First off, we hope you and your family are staying safe and healthy! Like many people and industries, the energy efficiency community is getting hit hard by COVID-19 or “coronavirus.” We, over here at Fairbanks Energy, are working remotely and supporting companies providing “Essential Services” and critical infrastructure during this time. I can honestly say I’ve never seen so many of my coworkers using the webcam during a video conference!
While we don’t have all of the answers as to how this outbreak is going to affect all our projects or the energy efficiency industry as a whole, we wanted to compile and share with you the resources and information we’re finding most helpful right now as we navigate these rapidly changing daily circumstances.
Energy efficiency and COVID-19 impact
A 3-step list of suggestions for managing your now-empty building
A writer for the Institute of Market Transformation offers a high-level list of tips for empty office buildings. They include adjusting building schedules, confirming how long the building may remain empty, sharing resources and turning off equipment where possible »
An editorial that examines energy efficiency as an industry during the COVID-19 outbreak
This article on Energy Central takes a look at how utilities, ESCOs and other efficiency project service providers are able to complete work during this virus outbreak. The answer is: it varies.
Some, like us here at Fairbanks Energy Services, continue working and supporting Essential Services. Others may need to postpone project completion or negotiate with their local utilities. The bottom line: energy efficiency is a valued economic contributor and because of its paybacks and project ROI, it remains an important part of many facility operations.
ASHRAE released guidance for building operations during the COVID-19 outbreak
Covering the basics, like proper sanitation, to increased policies and outdoor ventilation, the article outlines additional strategies facilities managers and building operations teams may want to consider »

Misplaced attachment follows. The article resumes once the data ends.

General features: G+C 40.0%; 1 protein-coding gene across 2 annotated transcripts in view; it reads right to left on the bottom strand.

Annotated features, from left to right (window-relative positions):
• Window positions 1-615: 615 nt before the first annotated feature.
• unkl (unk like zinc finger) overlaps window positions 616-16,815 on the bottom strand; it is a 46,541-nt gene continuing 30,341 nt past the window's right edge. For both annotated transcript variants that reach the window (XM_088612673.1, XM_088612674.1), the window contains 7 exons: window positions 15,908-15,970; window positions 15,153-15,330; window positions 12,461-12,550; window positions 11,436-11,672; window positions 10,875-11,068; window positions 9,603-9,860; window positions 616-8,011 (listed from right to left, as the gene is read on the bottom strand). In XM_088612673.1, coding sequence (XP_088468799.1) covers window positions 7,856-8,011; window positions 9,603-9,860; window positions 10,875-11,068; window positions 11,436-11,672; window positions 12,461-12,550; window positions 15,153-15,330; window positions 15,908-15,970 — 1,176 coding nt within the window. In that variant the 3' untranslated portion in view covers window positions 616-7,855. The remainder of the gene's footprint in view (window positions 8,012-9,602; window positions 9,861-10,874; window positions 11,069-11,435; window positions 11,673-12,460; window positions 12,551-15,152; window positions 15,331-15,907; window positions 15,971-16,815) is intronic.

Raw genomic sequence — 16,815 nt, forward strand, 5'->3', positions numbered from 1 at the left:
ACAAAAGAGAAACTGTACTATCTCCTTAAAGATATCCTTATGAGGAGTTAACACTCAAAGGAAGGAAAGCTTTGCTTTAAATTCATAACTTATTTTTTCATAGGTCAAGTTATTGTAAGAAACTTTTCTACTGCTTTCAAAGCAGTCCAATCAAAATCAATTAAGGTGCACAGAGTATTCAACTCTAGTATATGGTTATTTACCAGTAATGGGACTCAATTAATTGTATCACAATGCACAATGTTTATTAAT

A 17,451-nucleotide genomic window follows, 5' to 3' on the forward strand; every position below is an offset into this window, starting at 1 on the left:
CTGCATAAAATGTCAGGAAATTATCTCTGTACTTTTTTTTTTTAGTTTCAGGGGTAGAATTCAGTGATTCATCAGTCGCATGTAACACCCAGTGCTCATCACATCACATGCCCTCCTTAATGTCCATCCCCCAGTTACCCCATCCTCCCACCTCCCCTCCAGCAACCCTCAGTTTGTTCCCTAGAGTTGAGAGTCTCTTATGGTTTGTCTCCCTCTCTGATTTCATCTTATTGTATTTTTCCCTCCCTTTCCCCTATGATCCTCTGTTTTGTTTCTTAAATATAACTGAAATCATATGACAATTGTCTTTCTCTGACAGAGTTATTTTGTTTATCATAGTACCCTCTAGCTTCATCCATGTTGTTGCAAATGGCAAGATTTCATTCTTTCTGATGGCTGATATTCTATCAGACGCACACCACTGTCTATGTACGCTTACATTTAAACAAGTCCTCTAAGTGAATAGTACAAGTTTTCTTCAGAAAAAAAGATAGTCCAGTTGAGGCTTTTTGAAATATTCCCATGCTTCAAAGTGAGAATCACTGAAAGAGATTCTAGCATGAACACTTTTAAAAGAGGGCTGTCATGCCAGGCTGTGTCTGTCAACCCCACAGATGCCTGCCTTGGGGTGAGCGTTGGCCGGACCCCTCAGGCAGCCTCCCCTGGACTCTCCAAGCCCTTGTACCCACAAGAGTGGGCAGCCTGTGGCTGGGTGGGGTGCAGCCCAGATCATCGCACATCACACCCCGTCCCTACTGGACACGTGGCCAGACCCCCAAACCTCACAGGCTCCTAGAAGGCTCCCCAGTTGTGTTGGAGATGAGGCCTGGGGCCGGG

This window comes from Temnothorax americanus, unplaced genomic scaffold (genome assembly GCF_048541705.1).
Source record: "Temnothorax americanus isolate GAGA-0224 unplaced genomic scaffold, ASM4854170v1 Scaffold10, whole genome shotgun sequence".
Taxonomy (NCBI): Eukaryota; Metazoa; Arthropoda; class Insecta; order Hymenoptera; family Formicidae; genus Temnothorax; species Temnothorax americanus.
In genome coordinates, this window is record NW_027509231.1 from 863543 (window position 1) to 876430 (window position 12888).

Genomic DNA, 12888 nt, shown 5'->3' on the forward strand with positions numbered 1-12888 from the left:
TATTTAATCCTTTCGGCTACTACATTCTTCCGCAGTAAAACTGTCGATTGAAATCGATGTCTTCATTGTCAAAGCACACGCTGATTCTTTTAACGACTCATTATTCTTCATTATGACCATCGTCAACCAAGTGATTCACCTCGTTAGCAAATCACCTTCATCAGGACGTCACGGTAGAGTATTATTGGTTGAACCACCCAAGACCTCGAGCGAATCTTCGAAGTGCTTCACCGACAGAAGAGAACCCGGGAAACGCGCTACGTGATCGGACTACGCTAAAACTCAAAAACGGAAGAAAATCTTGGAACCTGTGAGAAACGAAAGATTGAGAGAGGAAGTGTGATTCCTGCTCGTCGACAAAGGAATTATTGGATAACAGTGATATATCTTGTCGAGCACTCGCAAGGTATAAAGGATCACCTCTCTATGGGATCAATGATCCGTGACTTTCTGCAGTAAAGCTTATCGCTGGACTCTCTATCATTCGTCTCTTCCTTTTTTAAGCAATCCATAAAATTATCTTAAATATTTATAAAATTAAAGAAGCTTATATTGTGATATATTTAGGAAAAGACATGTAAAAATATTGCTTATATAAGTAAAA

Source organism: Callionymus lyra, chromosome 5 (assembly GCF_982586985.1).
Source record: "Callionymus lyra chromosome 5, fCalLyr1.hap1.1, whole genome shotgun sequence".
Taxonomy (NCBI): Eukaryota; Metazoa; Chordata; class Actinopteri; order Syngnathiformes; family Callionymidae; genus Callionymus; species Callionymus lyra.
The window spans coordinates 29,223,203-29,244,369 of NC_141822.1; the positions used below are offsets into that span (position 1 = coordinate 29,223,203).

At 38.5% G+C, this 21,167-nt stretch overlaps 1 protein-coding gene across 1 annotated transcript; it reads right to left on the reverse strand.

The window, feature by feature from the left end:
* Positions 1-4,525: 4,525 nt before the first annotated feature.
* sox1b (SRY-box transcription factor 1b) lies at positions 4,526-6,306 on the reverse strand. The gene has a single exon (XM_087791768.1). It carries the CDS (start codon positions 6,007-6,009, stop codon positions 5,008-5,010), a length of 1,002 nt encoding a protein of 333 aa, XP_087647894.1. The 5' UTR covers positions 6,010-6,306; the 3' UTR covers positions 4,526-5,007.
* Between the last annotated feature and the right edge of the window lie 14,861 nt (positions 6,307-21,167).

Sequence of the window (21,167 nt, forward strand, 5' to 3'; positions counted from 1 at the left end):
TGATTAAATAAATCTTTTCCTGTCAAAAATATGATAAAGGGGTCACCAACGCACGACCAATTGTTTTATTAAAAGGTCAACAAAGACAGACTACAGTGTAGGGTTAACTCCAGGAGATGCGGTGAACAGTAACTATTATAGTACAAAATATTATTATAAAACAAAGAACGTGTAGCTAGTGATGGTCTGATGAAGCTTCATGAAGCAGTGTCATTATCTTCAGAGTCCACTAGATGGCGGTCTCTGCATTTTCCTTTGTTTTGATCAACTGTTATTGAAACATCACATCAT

Information about utilities and local utility programs
The US power sector and coronavirus
How local utilities are responding to coronavirus
The best way to find this information is through your local utility’s website and individual response plans. Here are some direct links to utility websites that impact markets where our offices are located and many of our clients are based.
- New England – MassSave including Eversource and National Grid »
- New York – ConEd »
- Chicago – ComEd »
- Denver – Xcel Energy »
Forbes offers a 30,000-foot view of how COVID-19 is affecting electricity demand
Although the author speculates on how this crisis may or may not affect our local utilities, he reviews some key facts about some of the largest utilities in the US and suggests that – like in years past – the power industry is pretty well equipped to absorb the impact of the rapid economic and operational changes that hit the US in March »
Helpful resources for people working in or around the energy industry
The Department of Energy’s information hub
The DOE is publishing news updates and information to a central webpage. It includes CDC links, National Labs articles and this PDF with the DOE’s current response plan, among other resources. Access the hub here »
A map of US closures by state
ThomasNet pulled together this useful guide with links to individual states’ lists of essential services, updates from state governments with the date of the announcement and resources specific to each state’s response to COVID-19 »
Image source: Thomasnet
A quick hit-list of resources for people working in buildings
FacilitiesNet is publishing plenty of helpful content. This link gives a list of the primary governing bodies (BOMA, ASHRAE, OSHA, etc.) for people working in facilities »
Data centers are scaling up
Empty whitespace and any extra capacity is more important for many data centers now than ever before. Data Center Knowledge covers how COVID-19 is affecting the data center industry. This piece looks at a few of the big bandwidth giants of the moment: Zoom, Netflix and Dropbox »
For those working in healthcare, this list offers a few recommendations
Health Facilities Management released an article directed at facilities managers working in hospitals and healthcare facilities. This list was pulled from the American Society for Healthcare Engineering and includes the top issues facility managers may face in order to prepare »
Things have changed fast and we’ll continue to change with them
The sudden shift from office-based work to digital and remote work for many companies at this time – including those of us working in energy efficiency – means change. For some companies this has been quite disruptive as they were not setup to handle a shift to remote work without significant system changes.
Here at Fairbanks Energy, we are fortunate that around 50% of our company is remote at any given time (on jobsites, at regional office locations) and for years had already used the cloud-based tools that allow us to collaborate, so the shift wasn’t as disruptive for us.
Our main goal remains: ensuring energy efficient and financially smart solutions for you. As we continue to support our clients across industries critical to our health and our economy, we want you to know we are here for you however we can help.
Between resources from the experts and a commitment to innovate over time, we stand ready to tackle challenges as they arise.